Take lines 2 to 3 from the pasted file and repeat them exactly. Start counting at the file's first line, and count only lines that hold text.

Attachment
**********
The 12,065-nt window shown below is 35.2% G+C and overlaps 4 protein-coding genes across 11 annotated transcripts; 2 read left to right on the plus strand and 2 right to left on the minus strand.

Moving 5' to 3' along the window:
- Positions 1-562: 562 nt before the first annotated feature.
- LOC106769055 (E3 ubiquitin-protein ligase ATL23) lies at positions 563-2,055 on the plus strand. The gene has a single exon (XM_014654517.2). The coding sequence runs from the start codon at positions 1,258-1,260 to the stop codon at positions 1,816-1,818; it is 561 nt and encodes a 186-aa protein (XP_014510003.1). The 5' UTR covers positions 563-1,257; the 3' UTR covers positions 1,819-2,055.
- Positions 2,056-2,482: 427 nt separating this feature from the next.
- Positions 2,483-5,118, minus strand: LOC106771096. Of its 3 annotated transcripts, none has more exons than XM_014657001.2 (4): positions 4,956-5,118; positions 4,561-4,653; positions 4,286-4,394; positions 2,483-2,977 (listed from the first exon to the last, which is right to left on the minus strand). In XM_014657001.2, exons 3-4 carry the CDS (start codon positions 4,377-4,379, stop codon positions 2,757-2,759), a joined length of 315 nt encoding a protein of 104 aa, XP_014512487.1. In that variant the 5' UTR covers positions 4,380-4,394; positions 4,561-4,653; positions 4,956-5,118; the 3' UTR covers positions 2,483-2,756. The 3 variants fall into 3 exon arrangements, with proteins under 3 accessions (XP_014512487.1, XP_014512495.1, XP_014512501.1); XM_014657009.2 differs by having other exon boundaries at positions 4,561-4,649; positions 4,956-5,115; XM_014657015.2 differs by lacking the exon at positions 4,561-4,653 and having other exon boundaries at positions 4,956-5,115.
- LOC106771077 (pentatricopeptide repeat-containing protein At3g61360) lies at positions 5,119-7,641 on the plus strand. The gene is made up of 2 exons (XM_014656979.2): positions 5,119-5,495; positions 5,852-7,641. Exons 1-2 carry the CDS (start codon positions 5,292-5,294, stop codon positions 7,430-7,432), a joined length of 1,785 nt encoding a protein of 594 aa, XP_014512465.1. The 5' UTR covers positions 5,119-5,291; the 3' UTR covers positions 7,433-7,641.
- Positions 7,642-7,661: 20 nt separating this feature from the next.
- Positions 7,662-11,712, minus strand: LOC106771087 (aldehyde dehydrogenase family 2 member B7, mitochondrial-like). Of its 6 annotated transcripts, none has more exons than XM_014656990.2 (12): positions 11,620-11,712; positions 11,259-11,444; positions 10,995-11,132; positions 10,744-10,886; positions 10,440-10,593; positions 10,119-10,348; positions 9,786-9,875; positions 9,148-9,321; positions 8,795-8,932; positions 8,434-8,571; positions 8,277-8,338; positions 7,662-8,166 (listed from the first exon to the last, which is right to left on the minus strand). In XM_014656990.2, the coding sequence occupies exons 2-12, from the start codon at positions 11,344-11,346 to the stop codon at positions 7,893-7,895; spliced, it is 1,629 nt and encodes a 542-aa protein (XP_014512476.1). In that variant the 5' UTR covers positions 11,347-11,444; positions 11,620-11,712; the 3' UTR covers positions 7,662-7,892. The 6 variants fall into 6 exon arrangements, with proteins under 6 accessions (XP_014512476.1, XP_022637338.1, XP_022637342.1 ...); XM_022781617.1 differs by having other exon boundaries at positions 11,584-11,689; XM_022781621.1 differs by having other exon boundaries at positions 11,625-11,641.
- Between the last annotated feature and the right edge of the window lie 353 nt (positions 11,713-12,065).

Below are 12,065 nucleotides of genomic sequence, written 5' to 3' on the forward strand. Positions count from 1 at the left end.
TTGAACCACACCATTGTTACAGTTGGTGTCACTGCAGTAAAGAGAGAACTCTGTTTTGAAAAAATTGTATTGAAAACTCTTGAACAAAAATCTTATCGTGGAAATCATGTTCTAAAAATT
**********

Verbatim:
Moving 5' to 3' along the window:
- Positions 1-562: 562 nt before the first annotated feature.